Oh, yeah, I am ABD for an American Lit Ph.D., so I’ve also been the screwee. The economics of the whole situation suck, but looking at it from all sides, a large part of the high cost of textbooks is that people sell them back.

In the sciences its kinda important to make sure the text books are no more than 2 years old or so. Ya know, science changes. I got a copy of a core Immunology text book from 94 (the one we were using was 99) and half of the 94 edition was wrong.

Oh yeah and to get the most out of your books when you sell them. Wait for the term BEFORE the class is offered again, you get 5 times the normal amount for them. I’d buy used book for 60 or so, then sell them a year later when the class was being reoffered for 45.

Its simple economics. If you sell your books when everyone else is selling them they won’t pay much. But when they need copies they’ll pay more.

::Evil grin:: You’re college students for crying out loud, you should be able to figure it out.

Oh yeah, two times I sold a book back to the book whores for more than I paid for it.


When I was in college, Barnes and Noble WERE the campus bookstore - they operated the bookstore in the basement of one of the college buildings.

Fuck them. Double fuck them, because they certainly fucked us.

Revtim, I think you should know that I am going to steal and use SUCK THE BLACK WIND OF DEATH FOREVER at the earliest opportunity. What a great curse.

The thing is even if a class is being offered next semester my school bookstore doesn’t give you anything near a good price. My only triumphant moment against the bookstore was when I sold them my free copy of the Intro Psych text book that I got for being a TA. Of course being a TA had cost me money. That was a mind boggling experience (stupid school charging extra for taking more than 18 credits and making TAing Intro Psych a 3 credit course).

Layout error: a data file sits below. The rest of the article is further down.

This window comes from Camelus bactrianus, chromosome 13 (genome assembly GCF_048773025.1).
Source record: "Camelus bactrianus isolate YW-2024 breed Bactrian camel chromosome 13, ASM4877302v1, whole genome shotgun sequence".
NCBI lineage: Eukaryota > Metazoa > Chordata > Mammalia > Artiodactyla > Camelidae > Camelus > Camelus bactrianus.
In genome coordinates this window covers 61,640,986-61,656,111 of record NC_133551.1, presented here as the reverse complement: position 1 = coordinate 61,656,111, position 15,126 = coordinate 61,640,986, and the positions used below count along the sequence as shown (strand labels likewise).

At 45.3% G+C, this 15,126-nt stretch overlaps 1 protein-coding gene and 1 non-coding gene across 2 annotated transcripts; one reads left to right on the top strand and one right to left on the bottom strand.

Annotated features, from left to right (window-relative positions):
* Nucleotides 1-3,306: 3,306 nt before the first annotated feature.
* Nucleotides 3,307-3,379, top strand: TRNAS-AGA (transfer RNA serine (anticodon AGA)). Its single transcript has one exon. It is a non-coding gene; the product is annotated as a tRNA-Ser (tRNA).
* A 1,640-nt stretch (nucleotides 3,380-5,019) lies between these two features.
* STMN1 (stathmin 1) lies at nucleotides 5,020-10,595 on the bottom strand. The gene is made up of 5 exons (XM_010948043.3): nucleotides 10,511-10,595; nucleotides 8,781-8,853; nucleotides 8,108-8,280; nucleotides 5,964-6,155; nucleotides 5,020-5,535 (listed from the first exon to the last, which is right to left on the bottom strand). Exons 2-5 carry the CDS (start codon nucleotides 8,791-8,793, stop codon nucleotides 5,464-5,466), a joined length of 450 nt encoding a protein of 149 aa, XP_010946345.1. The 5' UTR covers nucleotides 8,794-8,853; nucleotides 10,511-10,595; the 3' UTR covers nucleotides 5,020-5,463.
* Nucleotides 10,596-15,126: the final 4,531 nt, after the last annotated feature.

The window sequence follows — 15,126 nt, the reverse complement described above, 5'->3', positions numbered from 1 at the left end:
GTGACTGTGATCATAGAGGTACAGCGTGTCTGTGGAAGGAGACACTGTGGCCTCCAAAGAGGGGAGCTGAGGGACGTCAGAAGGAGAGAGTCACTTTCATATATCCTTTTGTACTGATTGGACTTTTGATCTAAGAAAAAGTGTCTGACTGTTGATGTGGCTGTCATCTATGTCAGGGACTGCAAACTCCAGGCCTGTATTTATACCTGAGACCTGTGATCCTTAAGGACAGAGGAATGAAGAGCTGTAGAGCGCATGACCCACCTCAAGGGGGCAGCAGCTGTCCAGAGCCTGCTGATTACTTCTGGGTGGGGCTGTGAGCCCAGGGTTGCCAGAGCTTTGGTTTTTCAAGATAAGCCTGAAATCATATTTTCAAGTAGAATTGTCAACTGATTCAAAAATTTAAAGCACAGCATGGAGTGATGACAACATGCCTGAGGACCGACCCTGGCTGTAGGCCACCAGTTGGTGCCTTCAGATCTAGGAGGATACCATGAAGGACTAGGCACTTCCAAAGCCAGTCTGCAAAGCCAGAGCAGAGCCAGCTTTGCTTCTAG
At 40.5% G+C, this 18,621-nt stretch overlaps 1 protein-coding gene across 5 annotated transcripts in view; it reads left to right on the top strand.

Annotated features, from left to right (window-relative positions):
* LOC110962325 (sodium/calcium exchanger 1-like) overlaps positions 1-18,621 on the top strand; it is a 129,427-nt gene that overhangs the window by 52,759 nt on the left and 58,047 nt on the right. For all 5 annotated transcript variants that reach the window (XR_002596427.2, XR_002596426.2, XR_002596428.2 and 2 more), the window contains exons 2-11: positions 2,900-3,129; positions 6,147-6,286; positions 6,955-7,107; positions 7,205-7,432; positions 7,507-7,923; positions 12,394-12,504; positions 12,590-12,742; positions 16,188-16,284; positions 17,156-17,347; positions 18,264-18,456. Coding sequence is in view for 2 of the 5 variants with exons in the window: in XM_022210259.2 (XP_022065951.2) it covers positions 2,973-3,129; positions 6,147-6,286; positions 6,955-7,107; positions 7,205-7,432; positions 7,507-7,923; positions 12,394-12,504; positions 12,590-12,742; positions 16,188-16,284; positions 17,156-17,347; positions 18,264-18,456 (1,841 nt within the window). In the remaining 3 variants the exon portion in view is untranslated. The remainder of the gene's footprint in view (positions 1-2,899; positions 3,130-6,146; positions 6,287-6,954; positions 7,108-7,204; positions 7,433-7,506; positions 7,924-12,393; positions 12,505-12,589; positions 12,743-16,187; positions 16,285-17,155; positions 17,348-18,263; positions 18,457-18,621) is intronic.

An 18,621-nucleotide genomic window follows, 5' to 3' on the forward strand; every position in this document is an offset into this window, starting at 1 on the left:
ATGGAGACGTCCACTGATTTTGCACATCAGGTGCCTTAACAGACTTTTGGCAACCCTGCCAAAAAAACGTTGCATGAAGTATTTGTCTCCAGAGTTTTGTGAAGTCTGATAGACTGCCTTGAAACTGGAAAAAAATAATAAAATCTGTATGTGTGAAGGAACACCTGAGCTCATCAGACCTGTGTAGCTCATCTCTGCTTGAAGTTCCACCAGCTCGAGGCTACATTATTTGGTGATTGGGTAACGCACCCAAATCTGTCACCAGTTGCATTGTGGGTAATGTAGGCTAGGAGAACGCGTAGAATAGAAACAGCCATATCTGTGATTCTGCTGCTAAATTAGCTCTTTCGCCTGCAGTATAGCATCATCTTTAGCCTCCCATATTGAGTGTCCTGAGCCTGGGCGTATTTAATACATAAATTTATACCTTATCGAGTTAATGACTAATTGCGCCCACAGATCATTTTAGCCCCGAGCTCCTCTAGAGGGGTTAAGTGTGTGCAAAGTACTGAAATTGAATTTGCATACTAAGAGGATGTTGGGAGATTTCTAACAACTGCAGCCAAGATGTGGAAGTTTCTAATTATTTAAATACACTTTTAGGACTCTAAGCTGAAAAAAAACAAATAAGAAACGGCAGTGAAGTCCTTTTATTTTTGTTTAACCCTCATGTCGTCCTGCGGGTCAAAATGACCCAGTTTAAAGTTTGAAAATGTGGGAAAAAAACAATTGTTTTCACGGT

I know the economics of the situation is bad, and I certainly don’t blaim the writers of these things. Like I said I considered reasonable dialogue about it but opted instead for profanity. It made me feel so much better after getting the $10.25 and the comment, “Well spent right that’s a lunch and a dinner.”

There is something like a textbook co-op here. I have heard bad things about it. Still after this semester anything looks better than the bookstore.

Whenever I think of how much I’ve been screwed over by used book sellers, I go to my local Electronics Boutique and look at my unsold Slap Shot DVD that I traded in there when the SE came out for 4 measly dollars.

In the long run I’m still way losing out, but I like to think that as long as that DVD remains on the shelf, I’ve at least won one battle.

Today I recycled a $50 PAPERBACK book (approx 250 pages) because they wouldn’t buy it back. Bastids.

Hmmm… I must have stumbled upon one of those rare bits. I’m not rolling in money right now, but only because I’m essentially an apprentice. Still, I make more than a lot of people. If all works out as planned, I should be making six figures in a couple years, and after that, if I get do primary authoring of 2-3 books, the royalties should add up to much more. At least, that’s the plan. We’ll see how it works out. My employers could be pulling my leg, but I doubt it - they’re oooold friends from when I was a kid, and have never turned me wrong yet.

The people I work for do appear to be rolling in money - they’re just completing a “cabin” that must have cost them about half a million, and that’s in the middle of nowhere. Had that cabin been anywhere near a metropolitan area, it’d be worth twice that, easily. That’s on top of the 4 other small cabins they own in the same area (these are real cabins, some without plumbing, etc. as opposed to the 500K cabin), the historical B&B-turned-private-home in Georgia, and the house in St. Thomas. Methinks at least some textbook authors make a fine living.